Director: Lucien Castaing-Taylor, Véréna Paravel
Screenwriter: Lucien Castaing-Taylor, Véréna Paravel
Cast: Brian Jannelle, Adrian Guillette, Arthur Smith, Asterias Vulgaris, Callinectes Sapidus, Christopher Swampstead
Screened at: Review 1, NYC, 2/13/13
Opens: March 1, 2013
When Fathers’ Day rolls around, you look at some of the greeting cards and you’re likely to find an equal number of Mallards and of dads chatting with their children over fishing rods. Vacation signs pop up on stores over the summer stating “gone fishing,” considered the thing to do when your years at work are over. This is fishing as metaphor for bonding, for vacations, and for retirement. Catching the big one is a popular sport wherever streams and rivers exist. It’s a romantic image. By contrast, though, consider Lucien Castaing-Taylor and Véréna Paravel’s “Leviathan” (the name, meaning “whale” or “sea creature” taken from the Book of Job 41 ????????? and mentioned in Isaiah 27).
This documentary is unlike any other, which is not necessarily a good thing. Absent an interview with the directors (Lucien Castaing-Taylor who is British born while Véréna Paravel is French), one can conjecture that the main point of the movie is not to instruct the movie-going public about where they their Friday dinners came from—like, for example, an elementary school film about “your friendly postal employee” or “how your bread is baked”—but an attempt to show off the expertise of the filmmakers, who direct the use of dozens of waterproof cameras strapped everywhere not only on the workers but on the decks and hulls and cranes. That is an exemplary achievement in cinematography but not one that translates to entertainment, unless audience members are hip to the subtleties of soundtrack and painterly images of seagulls.
The men aboard a trawler on the stormy seas off New Bedford, Massachusetts, are of the macho variety: tattooed (one with a full image of a naked woman on his man-sized left arm), cigarettes dangling from their lips, speaking to one another over microphones to overcome the sounds of the raging sea and the blurts of the gulls and the movement of chain-nets and other equipment to haul in the catch.
Though the men do not use worms for bait, opting simply to drop the huge nets into the sea, the fish don’t stand a chance. They are hauled brutally up, bloodied, beheaded, some sliced in half, the gestalt covered by the eager cameras from every angle. During the first twenty-five minutes or so, an audience cannot be blamed for wondering what’s going on. In fact if people in a film course did not know that the action takes place within a trawler all photographed to honor the three unities of time, place and action, they could take guesses, stop the film, and discuss their conjectures.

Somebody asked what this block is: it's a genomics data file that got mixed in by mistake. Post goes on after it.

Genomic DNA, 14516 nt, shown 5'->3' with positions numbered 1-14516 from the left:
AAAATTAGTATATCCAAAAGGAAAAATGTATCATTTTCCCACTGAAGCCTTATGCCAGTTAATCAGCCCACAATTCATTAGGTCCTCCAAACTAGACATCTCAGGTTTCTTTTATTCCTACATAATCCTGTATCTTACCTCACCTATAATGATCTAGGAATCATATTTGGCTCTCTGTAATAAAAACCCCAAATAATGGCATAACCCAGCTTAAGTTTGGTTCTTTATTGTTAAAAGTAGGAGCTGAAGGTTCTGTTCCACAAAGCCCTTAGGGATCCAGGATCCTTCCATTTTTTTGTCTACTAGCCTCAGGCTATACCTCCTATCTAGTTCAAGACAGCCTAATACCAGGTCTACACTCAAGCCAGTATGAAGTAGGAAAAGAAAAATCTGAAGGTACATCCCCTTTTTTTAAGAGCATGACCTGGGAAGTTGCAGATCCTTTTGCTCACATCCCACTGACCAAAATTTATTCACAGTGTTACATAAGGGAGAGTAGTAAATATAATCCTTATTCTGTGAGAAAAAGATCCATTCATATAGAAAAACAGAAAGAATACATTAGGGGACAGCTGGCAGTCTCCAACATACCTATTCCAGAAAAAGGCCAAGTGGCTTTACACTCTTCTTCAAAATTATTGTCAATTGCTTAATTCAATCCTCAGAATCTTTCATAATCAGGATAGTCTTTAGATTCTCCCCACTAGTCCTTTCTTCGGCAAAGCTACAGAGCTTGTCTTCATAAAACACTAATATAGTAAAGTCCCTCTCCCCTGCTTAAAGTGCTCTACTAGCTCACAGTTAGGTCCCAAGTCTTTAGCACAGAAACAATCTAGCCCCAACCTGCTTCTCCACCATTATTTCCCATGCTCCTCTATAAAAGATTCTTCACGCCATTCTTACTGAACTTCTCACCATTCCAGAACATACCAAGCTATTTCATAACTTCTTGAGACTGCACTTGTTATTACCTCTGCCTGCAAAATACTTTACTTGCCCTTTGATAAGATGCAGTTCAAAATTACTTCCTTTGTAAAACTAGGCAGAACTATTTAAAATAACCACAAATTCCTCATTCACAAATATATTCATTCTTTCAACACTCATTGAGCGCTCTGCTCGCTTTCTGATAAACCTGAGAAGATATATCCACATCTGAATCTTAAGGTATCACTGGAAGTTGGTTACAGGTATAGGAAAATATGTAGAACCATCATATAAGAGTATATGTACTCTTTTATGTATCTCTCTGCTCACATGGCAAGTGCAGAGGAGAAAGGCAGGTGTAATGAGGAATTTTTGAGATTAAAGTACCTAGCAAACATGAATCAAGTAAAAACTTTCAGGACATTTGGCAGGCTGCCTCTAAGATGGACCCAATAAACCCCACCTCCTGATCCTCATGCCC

The filmmakers zero in on extreme close-ups of the men, in one long take honing in on one fellow who sits in the trawler’s cafeteria with a cup of coffee, staring blankly at a TV screen that in addition to fishing news discusses the power of a laxative in a commercial—until the guy falls asleep, and he’s not acting. Aside from repetitive looks at the huge bundles of fish caught in a net that is really a series of chains, the most dramatic event within the New England darkness is the cutting of a flat fish: one fisherman grabs onto the fish with a hook, the other follows suit and slices the poor devil in half.
Since there is no narration on the soundtrack which features an audio from “Sweetgrass”’s Ernst Karel, we must allow the pictures to tell all. Here again, there is no step-by-step illustration of how the fish are caught, a feat that would require some underwater photography, but there is reason to believe that the directors without consciously realizing that they are putting forth an imitation of last year’s surreal movie, “Samsara,” eye candy that takes its audience to twenty-five countries without the hassles of the airport. Though we are spared the seasickness, the hard work, and the brutality of the job of these men, sitting in our comfortable seats and watching what is essentially paintings in motion, we might consider ourselves stuck for eighty-seven minutes undergoing the suffering of Job, an innocent man who considers himself trapped in the hands of Satan. The movie has no commercial prospects and might be appreciated by those with an acquired taste, one requiring even more discipline than an appreciation for caviar.
Unrated, 87 minutes. © Harvey Karten, Members, New York Film Critics Online
Story – C-
Acting – C
Technical – B-
Overall – C